Offence-related effects and perceptions of forgiveness: Experiences of victims and offenders

Tamera Jenkins, Hennessey Hayes, University, My
2018
This thesis explores crime and forgiveness from the perspectives of victims and perpetrators. While extensive research exists on the traumatic or harmful effects of crime for victims (Davis & Friedman, 1985; Frieze, Hymer, & Greenberg, 1987; Janoff-Bulman, 1989; Orth, Montada, & Maercker, 2006) far less research exists on the effect that criminal wrongdoing has on the perpetrator (Collins & Bailey, 1990; MacNair 2002a). The literature likewise holds little in the way of explicating how victims
more » ... cating how victims and offenders may be able mitigate such effects. One factor that appears to make a difference in this respect is forgiveness. Yet while forgiveness has received more attention in the religious and psychological literatures, there is much less known about its impacts in relationship to the effects of crime. In this study I seek to gain a richer and more nuanced understanding of the effects of crime and forgiveness in the lives of victims and offenders. As the focus of this study is the understanding of forgiveness from the perspectives of victims and offenders, as well as an examination of how they view forgiveness as affecting their lives, I utilized an interpretive phenomenological approach. Interpretive phenomenology provides a methodological framework from which to explore detailed and intimate understandings of people's lives as they seek to make sense of and live in their social worlds (Reiners, 2012; van Manen, 1990); in this case for victims and perpetrators of crime. Towards this goal, in this study I employed semi-structured, in-depth interviews, conducted with a purposeful sample of 12 victims and 19 offenders ranging in age from 19 to 70. Following these interviews, I utilized an iterative process of data analysis, involving multiple readings of the interview transcripts and three divisions of coding which facilitated the identification of emergent and master themes within each case and superordinate themes which occurred across cases. In this study, I find that victims and offenders are decidedly [...]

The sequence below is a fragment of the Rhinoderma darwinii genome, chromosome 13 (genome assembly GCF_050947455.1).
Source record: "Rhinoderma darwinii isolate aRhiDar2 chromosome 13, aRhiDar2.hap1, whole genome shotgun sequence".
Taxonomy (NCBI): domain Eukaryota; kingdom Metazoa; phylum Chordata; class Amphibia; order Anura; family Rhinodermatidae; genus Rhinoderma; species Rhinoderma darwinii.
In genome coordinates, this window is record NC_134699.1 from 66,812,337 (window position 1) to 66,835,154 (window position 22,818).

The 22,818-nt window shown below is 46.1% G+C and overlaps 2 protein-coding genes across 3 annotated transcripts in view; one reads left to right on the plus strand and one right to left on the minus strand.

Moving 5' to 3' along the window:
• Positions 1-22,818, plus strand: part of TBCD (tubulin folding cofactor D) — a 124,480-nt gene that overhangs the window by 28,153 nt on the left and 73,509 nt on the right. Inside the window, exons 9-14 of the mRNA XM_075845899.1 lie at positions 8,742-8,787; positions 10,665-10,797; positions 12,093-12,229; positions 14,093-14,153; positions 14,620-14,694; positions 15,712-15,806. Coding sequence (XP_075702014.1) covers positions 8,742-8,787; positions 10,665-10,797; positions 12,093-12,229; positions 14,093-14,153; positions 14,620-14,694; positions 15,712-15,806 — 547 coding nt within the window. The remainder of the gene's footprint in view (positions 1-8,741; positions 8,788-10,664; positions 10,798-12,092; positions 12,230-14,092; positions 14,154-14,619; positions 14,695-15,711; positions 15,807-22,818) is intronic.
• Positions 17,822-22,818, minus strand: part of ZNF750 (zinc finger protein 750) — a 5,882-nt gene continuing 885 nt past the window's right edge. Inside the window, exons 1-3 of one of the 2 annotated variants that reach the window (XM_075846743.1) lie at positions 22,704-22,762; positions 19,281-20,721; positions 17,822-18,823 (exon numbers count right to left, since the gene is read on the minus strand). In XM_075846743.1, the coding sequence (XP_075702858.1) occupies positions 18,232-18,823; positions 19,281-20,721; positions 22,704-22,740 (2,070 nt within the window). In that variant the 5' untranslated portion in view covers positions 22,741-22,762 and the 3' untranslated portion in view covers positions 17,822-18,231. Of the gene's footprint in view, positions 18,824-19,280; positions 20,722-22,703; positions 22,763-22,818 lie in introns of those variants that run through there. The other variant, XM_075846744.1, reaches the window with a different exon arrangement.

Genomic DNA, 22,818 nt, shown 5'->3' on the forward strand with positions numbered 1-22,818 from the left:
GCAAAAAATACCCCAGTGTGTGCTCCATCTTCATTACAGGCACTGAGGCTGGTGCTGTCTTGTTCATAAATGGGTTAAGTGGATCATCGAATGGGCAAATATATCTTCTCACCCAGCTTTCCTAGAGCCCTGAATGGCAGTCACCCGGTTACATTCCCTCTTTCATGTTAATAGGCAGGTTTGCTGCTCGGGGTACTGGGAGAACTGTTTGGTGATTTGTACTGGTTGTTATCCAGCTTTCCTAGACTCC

doi:10.25904/1912/1326 fatcat:7z2oldndjrdwbm7b5pg3exno3i